Think of them as REM’s quirky cousin. Or, don’t. If you’re of a certain age and spent some time listening to college radio or watching late-night MTV in the ‘80s, you might remember Guadalcanal Diary’s brief incursions into the collective pop consciousness. First with 1984’s “Watusi Rodeo,” which made the cut for the music network’s “The Basement Tapes” (as selected by a panel that included members of INXS, Nick Lowe and…Ronnie James Dio) and later on “120 Minutes” with 1987’s “Litany (Life Goes On)” (notably sandwiched in its debut appearance between Love & Rockets’ “No New Tale To Tell” and The Cure’s “Just Like Heaven”).
“Watusi Rodeo” serves as the backbone of the Marietta, GA-based quartet’s phenomenal full-length debut Walking In The Shadow Of The Big Man. It’s as good an introduction as any to this spectacularly underappreciated band. Part proto-cowpunk, part jangle-pop; part novelty song, part serious social commentary on the ills of imperialism and slavery, it’s a rare tune that might have found the Pi Delta Pis and Lambda Lambda Lambdas some common ground on the dance floor.
The balance of the album is no less schizophrenic, with front man Murray Attaway’s lyrics touching on everything from collateral war damage (“Trail of Tears”) to perverted evangelism (“Why Do The Heathen Rage”) to a paramour’s paranoia (“Pillow Talk”). Yet, thematically, it stays faithful to its title. Whatever the “Big Man” in question is–your own imperialist government, a vengeful god, or just the mysterious dude that moved in next door–you can’t ever quite shake the idea of him. Or how he might eventually screw you over.
Musically, WITSOTBM maps out the territories the band would explore throughout its stellar career: the aforementioned jangle and twangy punk, but also elements of prog (the album features two somewhat spacey, yet rad, instrumentals) and straight-up folk. The record’s closer, fireside-singalong standby “Kumbaya,” perfectly captures Guadalcanal’s steadfast refusal to bow to convention. What begins as meditative invocation segues into a startling, cacophonous freak-out. It’s cathartic, but have our campers have been touched by an angel or are they raging against an unavailable deity? Either way, it sounds like heaven and is fun as hell.
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The band would produce three more LPs, two of which (1986’s Jamboree and 1987’s 2X4) easily challenge WITSOTBM for best-album status (their 1989 swansong Flip-Flop, while certainly not a flop, does come off as a bit flip). And yet, they’re largely out of print and rarely come up in conversation. So what happened?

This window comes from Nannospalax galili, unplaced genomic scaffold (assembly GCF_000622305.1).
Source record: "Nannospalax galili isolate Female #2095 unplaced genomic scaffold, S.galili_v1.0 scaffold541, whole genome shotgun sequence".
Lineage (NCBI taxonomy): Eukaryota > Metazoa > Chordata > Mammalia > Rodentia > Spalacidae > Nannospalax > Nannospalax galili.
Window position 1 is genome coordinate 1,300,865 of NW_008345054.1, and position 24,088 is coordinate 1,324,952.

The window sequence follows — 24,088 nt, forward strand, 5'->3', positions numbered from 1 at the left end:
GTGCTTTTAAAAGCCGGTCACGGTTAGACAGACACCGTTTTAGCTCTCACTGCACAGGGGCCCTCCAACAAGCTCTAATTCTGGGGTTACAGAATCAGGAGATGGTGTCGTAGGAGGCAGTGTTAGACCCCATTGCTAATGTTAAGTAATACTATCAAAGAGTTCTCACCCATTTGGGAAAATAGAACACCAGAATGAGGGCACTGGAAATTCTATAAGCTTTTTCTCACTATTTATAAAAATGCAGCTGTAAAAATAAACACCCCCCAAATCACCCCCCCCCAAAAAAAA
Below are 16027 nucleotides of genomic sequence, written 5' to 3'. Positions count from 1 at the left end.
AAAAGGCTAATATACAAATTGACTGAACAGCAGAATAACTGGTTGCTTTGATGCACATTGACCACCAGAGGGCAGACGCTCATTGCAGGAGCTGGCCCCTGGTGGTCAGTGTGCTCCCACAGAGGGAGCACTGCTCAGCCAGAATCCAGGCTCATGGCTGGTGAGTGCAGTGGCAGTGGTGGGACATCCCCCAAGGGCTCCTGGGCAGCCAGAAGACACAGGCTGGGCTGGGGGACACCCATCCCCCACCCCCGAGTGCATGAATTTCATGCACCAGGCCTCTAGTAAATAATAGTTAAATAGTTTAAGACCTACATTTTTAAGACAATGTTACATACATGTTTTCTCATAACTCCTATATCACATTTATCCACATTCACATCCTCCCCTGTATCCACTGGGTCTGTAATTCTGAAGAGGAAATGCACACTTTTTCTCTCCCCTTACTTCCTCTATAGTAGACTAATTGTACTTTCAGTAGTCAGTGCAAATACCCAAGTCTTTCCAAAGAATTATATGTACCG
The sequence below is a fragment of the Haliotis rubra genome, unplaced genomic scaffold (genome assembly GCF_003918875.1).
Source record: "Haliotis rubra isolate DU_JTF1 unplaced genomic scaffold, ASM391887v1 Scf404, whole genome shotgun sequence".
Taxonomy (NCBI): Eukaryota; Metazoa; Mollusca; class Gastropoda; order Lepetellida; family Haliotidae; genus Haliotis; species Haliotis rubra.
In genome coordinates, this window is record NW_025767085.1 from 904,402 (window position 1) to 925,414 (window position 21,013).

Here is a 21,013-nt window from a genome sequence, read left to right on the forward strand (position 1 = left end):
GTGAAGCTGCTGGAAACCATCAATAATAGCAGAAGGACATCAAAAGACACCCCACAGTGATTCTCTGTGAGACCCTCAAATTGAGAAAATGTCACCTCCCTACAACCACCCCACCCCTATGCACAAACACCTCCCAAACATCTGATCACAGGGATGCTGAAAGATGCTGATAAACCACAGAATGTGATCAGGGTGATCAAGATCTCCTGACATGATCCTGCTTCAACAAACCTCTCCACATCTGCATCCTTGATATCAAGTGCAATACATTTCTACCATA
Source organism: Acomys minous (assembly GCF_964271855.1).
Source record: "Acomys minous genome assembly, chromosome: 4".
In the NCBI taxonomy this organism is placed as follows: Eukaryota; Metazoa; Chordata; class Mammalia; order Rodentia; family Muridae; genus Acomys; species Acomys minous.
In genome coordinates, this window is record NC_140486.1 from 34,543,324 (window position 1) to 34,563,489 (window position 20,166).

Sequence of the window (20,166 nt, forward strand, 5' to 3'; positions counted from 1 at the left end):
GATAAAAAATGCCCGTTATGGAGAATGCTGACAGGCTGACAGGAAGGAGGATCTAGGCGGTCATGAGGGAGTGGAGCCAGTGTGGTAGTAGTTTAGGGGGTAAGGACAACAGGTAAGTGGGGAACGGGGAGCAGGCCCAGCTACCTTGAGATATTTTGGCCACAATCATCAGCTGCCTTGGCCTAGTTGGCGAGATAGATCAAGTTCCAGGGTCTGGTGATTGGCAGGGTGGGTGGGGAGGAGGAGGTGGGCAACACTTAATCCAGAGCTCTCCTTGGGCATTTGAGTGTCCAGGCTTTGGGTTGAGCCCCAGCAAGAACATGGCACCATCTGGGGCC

Looking back, it’s hard not to see another “Big Man” in the mix: that band that starts with an ‘R’ and ends with an ‘M.’ It probably didn’t help that they shared a producer–Don Dixon was fresh off working on Murmur with Mitch Easter when he worked on WITSOTBM, and was likely in the midst of making Reckoning. There is also a considerable vocal similarity between Attaway and M. Stipe (at his most intelligible)–more than one person (okay, mostly girlfriends) has been fooled. And despite hailing from greater Atlanta, Guadalcanal was by-and-large lumped into the “Athens Scene.” As much as all that probably benefited them as an active band, it’s probably hurt their legacy. Who wants to listen to an REM ‘knockoff’ or ‘wannabe’ these days, after all, when REM has done a plenty fine job of that themselves?
But Guadalcanal Diary was more than that. The band’s live show was second to no one’s. Epic, sweaty and by turns comedic and poignant, they made fans the old-fashioned way–by playing their asses off. The records solidified that small-but-loyal base. Newer REM fans who skew pre-Green should embrace this band, even post-mortem.
When Guadalcanal got back together to play a series of shows in the late 90s it was clear that, for the initiated, the fervor never waned. Sure, it was no Pixies reunion, but the venues were packed with adoring crowds that spanned three generations, in some cases. If there is any justice in this world (I know, indulge me here), one day Guadalcanal Diary will join bands like Stipe & Co, The B-52s, Widespread Panic and (ahem) Collective Soul in the Georgia Music Hall Fame, standing shoulder to shoulder with giants, out of the shadows at last. words/ j. kress